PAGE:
Geneva/Ankara/Damascus, 5 February 2024: Marking one year since the catastrophic earthquakes that devastated Türkiye and Syria, the International Federation of Red Cross and Red Crescent Societies (IFRC) today calls for renewed solidarity to meet pressing humanitarian and recovery needs, highlighting a critical funding shortfall in its ongoing humanitarian response.Despite reaching 14 million earthquake-affected people (10.5 million in Türkiye and 3.5 million in Syria) through the tireless efforts of 80,000 volunteers, the IFRCEmergency Appealsstill face alarmingfunding gaps:65% for Türkiye and 43% for Syria. One year on, the needs of those affected byone of the century's deadliest natural disasters remain persistent. The earthquakes, which claimed over 55,000 lives, have had devastating impacts on people’s lives.One year on, Türkiye is on the slow road to recovery, but communities in Syria are struggling to rebuild their lives.Jessie Thomson, Head of IFRC Delegation in Türkiye, said:“Nowis not the time to scale down. In fact, we need to redouble our efforts. Despite important steps forward, the long road to recovery remains. The affected people now require support in rebuilding their businesses, recovering their lost livelihoods, and beginning the slow journey back to normalcy.”In Türkiye, the Turkish Red Crescenthas been instrumental in providing daily necessities, includingover 426 million hot meals and free medical servicesviamobile health clinics. Furthermore, througha cash relief program supported by the IFRCnetwork and international partners, over460,000 familieshave received cash to meet their basic needs. Notably, this program has also extended support tosmall businesses and farmers, while over207,000 peoplehavereceived psychosocial support.In Syria, many affected people were already living in a dire situation, due to over 13 years of instability and conflict. Most cities are still in ruins and basic infrastructure is severely damaged.Mads Brinch Hansen, Head of IFRC Delegation in Syria, said:“Our collective efforts withthe Syrian Arab Red Crescenthas been pivotal in reaching over 3.5 million people. Yet, the scale of needs remains immense in Syria, with millionsstill grappling withextreme poverty and the daunting task ofrebuildingtheir lives amidst ongoing conflict anddestruction.”The Syrian Arab Red Crescent continues to be a critical lifeline, providing around 23 million humanitarian services and volunteers continue to provide people with food, water, basic relief items, health care, and psychosocial support.About the IFRC’s Appeal:The IFRC launched two Emergency Appeals, one forTürkiye and one forSyria, amounting to CHF 500 million; both are still significantly underfunded (funding gap of 65 per cent in Türkiye and 43 per cent in Syria). Further support and funding are urgently needed to make a significant impact on the lives of those affected and empower people to rebuild their lives and contribute to their local economies in both countries.For more information, audio visual material or to coordinate an interview, please contact:[email protected] Ankara:Miriam Atallah, +90 53 091 70224In Beirut:Mey Al Sayegh: +961 761 74468In Geneva:Tommaso Della Longa +41797084367Mrinalini Santhanam +41 76 381 5006Andrew Thomas +41 76 367 6587 Carina Wint +47 413 91 873B-roll footage and images of volunteers responding are available at the IFRC newsroom.'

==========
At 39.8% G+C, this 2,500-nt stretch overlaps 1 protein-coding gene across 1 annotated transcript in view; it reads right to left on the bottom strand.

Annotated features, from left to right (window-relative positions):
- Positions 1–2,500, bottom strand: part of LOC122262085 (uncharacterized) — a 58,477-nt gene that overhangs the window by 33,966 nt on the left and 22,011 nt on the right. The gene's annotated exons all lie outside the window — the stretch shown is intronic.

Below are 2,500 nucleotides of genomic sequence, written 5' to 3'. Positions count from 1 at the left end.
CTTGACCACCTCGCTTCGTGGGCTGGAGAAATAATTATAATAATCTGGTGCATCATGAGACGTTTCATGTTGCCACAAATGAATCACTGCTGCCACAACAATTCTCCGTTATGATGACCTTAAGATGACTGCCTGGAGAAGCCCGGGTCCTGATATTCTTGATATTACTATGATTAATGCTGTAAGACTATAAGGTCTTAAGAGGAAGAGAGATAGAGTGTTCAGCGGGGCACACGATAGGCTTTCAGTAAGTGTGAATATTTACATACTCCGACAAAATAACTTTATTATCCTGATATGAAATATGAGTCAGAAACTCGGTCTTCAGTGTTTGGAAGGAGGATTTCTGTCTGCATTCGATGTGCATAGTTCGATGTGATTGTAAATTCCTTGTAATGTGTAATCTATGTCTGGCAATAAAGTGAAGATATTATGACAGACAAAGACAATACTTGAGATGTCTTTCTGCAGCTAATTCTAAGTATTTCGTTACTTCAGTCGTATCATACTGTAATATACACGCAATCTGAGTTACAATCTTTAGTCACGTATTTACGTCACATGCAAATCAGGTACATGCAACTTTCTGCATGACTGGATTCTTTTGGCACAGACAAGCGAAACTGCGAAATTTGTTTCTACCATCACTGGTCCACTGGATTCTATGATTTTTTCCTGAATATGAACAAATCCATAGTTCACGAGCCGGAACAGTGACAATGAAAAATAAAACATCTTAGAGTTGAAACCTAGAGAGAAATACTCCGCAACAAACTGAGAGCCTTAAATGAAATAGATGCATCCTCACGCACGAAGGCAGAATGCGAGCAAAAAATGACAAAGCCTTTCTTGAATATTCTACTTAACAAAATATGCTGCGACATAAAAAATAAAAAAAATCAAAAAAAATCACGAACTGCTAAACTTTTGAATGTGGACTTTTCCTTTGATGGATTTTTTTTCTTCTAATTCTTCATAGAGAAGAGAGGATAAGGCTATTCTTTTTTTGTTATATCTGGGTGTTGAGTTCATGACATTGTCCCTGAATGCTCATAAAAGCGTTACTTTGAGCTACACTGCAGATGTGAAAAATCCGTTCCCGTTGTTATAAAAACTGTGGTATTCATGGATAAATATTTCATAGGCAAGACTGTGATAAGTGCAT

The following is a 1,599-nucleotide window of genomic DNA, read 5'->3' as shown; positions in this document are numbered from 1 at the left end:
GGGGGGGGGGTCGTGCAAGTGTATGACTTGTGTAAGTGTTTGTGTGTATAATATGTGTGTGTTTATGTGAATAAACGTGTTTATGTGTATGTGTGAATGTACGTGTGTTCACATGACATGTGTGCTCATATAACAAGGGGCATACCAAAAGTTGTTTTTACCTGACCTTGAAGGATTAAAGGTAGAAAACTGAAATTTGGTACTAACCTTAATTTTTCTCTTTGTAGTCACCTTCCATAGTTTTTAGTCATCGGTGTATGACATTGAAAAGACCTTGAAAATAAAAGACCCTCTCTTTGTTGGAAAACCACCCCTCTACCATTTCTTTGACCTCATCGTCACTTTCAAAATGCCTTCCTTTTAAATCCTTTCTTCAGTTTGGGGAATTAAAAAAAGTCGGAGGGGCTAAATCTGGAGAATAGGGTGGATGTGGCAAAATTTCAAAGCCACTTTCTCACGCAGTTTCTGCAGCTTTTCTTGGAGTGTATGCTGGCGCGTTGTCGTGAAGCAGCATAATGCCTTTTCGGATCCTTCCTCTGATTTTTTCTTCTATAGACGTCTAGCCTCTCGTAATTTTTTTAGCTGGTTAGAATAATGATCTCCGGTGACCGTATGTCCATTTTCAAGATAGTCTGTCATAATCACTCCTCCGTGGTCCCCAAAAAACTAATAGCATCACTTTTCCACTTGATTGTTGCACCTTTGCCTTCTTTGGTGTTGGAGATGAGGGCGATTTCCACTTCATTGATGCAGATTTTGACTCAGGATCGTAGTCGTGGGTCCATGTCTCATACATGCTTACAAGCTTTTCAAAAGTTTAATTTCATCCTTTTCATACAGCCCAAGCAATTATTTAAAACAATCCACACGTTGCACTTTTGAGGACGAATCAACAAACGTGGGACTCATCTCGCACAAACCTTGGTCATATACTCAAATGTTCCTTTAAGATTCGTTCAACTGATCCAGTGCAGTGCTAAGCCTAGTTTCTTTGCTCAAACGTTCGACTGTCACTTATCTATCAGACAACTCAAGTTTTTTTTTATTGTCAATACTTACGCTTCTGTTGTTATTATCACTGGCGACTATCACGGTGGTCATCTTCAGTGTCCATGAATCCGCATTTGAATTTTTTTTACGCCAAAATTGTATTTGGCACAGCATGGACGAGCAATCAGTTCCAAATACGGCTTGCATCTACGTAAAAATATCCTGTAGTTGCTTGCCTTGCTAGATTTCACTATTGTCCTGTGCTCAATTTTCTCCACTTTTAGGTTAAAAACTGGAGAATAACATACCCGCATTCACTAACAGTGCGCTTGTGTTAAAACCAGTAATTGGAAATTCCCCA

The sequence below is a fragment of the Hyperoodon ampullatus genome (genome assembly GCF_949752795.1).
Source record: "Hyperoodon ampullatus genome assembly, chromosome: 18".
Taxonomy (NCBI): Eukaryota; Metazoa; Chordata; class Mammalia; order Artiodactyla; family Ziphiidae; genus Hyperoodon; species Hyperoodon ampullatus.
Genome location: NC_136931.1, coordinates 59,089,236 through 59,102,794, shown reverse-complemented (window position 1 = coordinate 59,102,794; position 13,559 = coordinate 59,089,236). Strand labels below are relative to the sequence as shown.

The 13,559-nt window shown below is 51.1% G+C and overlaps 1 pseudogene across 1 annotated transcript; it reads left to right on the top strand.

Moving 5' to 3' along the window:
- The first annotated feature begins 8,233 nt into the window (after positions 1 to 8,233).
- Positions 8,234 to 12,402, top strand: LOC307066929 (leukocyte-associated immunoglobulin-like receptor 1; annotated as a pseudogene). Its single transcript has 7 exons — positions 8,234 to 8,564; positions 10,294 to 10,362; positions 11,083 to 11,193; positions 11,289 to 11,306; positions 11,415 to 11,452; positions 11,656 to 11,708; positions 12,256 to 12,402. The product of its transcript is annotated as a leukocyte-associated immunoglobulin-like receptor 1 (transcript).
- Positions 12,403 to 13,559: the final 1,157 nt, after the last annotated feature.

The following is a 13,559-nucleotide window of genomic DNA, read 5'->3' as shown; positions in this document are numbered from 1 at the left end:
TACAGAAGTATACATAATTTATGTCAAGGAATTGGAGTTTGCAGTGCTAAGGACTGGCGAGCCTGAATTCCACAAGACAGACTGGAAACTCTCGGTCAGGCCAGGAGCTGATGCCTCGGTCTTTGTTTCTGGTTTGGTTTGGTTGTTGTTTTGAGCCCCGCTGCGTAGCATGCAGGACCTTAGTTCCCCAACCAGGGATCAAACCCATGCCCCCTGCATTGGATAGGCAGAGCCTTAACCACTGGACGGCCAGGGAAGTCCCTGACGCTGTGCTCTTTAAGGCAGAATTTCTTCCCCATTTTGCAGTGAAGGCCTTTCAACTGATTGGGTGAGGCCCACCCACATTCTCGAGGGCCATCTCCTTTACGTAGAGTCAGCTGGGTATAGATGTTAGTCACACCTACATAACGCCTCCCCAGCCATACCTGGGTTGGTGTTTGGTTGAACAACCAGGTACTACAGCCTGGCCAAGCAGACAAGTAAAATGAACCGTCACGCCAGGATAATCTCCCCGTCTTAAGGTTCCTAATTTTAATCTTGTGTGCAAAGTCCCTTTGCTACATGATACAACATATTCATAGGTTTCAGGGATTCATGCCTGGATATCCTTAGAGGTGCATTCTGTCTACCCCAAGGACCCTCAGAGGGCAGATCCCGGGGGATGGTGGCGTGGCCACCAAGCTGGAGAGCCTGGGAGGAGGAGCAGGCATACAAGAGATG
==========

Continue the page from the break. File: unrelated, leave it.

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Afghanistan: Three months after Herat earthquake, an urgent need for shelter